The newly resigned Iraqi parliament speaker on Wednesday praised the journalist who threw shoes at President George W. Bush and said the legislature should have supported him.

Mahmoud al-Mashhadani's comments came a day after he resigned under heavy pressure from Shiite and Kurdish lawmakers, breaking an impasse that would allow foreign troops, including British forces, to stay in Iraq past Dec. 31.

"He was a zealous, brave journalist and even his enemy Bush said he is brave — only the parliament did not say that he is brave," said al-Mashhadani, who is Sunni. "This is a clear fault. It shouldn't be like that."

The abrasive speaker had frequently quarreled with lawmakers, but tensions came to a head last week during a shouting match over the detention of journalist Muntadhar al-Zeidi.

The speaker's many opponents used the incident as a pretext to force him out.

The journalist, Muntadhar al-Zeidi, is to go on trial Dec. 31 on charges of assaulting a foreign leader. A conviction could bring a prison sentence of up to two years.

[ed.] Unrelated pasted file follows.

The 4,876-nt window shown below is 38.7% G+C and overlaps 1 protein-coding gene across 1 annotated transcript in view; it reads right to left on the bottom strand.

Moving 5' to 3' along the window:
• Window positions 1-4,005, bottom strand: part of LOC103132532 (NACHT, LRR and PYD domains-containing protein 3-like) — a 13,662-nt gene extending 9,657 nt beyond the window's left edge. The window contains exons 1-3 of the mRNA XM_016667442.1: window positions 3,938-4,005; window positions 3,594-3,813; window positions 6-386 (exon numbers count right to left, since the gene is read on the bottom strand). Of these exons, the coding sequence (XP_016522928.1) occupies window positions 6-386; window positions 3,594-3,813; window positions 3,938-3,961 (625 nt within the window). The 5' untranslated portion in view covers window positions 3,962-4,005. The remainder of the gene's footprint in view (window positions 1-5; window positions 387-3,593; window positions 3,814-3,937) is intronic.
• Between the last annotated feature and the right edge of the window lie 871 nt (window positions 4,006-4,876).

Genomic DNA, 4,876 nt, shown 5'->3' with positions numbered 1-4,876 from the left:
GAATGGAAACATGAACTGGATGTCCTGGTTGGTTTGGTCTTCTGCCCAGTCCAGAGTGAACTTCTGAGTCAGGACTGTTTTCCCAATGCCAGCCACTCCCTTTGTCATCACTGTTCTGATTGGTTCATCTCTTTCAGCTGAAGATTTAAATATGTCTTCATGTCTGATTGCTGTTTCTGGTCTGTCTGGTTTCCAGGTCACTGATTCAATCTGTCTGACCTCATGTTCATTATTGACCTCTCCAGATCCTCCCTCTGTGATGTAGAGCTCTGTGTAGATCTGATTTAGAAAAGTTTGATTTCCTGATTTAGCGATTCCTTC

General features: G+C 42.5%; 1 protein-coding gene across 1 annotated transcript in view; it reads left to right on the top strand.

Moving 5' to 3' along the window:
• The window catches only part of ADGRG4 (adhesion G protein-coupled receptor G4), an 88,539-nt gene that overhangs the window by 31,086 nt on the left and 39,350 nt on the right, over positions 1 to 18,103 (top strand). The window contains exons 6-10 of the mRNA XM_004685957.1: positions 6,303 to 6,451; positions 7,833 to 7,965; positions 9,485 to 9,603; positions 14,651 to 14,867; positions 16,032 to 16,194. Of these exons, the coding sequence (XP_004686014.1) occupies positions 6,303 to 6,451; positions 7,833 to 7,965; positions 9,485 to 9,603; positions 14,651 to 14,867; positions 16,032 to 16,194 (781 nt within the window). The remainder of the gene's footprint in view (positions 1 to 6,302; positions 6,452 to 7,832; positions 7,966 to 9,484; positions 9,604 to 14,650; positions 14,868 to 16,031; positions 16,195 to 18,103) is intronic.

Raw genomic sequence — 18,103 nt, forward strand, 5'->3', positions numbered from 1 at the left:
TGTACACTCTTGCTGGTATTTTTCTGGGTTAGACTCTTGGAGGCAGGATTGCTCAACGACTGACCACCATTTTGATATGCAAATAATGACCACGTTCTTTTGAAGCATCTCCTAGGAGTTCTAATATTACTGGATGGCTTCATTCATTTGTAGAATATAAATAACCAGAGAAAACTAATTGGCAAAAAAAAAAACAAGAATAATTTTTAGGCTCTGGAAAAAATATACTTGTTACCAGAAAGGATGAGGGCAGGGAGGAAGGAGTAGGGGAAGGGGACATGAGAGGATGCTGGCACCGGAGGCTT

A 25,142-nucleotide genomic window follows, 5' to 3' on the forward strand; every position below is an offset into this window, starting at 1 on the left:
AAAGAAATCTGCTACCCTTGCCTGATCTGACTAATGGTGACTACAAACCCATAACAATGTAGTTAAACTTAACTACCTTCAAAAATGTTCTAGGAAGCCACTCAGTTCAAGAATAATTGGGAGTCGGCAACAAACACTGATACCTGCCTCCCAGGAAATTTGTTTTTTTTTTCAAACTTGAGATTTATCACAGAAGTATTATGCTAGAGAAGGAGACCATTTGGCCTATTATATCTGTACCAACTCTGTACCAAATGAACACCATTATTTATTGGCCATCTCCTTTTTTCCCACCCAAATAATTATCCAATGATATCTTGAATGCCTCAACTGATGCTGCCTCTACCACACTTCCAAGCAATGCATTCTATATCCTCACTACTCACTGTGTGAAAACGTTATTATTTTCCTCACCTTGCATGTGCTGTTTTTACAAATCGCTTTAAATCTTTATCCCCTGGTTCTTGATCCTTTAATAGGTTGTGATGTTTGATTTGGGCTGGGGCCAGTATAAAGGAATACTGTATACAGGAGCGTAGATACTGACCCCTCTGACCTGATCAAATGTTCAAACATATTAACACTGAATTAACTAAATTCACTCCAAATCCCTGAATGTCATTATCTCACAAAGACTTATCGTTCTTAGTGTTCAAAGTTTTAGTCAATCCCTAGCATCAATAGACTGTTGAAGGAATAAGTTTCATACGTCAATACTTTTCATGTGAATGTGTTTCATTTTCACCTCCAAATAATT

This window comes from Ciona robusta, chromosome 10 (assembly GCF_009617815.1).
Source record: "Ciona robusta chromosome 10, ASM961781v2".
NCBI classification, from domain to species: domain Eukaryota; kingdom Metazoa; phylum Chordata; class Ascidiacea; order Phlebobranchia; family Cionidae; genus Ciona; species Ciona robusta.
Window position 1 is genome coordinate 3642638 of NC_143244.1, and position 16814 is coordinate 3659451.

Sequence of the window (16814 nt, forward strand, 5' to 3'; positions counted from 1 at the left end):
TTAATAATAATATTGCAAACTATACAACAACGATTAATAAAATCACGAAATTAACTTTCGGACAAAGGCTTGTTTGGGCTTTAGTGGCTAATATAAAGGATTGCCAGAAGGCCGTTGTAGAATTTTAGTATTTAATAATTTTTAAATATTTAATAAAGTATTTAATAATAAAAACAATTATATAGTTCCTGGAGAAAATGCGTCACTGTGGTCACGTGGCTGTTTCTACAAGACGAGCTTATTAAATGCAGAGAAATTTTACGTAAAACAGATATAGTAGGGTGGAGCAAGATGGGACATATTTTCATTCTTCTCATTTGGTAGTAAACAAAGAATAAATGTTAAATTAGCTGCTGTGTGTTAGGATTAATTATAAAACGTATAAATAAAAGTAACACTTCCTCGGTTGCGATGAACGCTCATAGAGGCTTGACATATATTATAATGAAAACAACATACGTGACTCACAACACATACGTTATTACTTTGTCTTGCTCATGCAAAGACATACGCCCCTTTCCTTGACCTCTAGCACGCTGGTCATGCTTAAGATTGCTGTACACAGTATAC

Al-Zeidi has been in custody since the Dec. 14 outburst at a news conference with Bush and Prime Minister Nouri al-Maliki. The case's investigating judge says the man was struck about the face and eyes, apparently by security agents who helped wrestle him to the ground.

His relatives allege he was beaten more severely and tortured in detention.

One of al-Zeidi's brothers, Uday, said a letter to al-Maliki from the journalist in which he reportedly apologizes and asks for a pardon was written under duress. The prime minister has said that the letter says al-Zeidi was provoked to throw the shoes by an insurgent whom al-Maliki said was a known "throat-slitter."

The case has become a focus for Iraqis and others who resent the U.S. invasion and occupation. Thousands of Iraqis have demonstrated for al-Zeidi's release, but the judge says he does not have the legal option to drop the case.

As pressure grew for al-Mashhadani to step down as speaker, he tried to delay until Jan. 7 a vote on a resolution to allow non-U.S. troops to remain in the country for the first half of 2009 as a way to gain leverage and keep his job.

The U.N. mandate authorizing foreign troops expires Dec. 31 and without the resolution there would have been no legal grounds for them to remain.

But he backed down after opposition lawmakers gathered enough signatures to force a vote against him.

Minutes after parliament approved al-Mashhadani's resignation, it passed the resolution.

American troops can remain until the end of 2011 under a separate security agreement.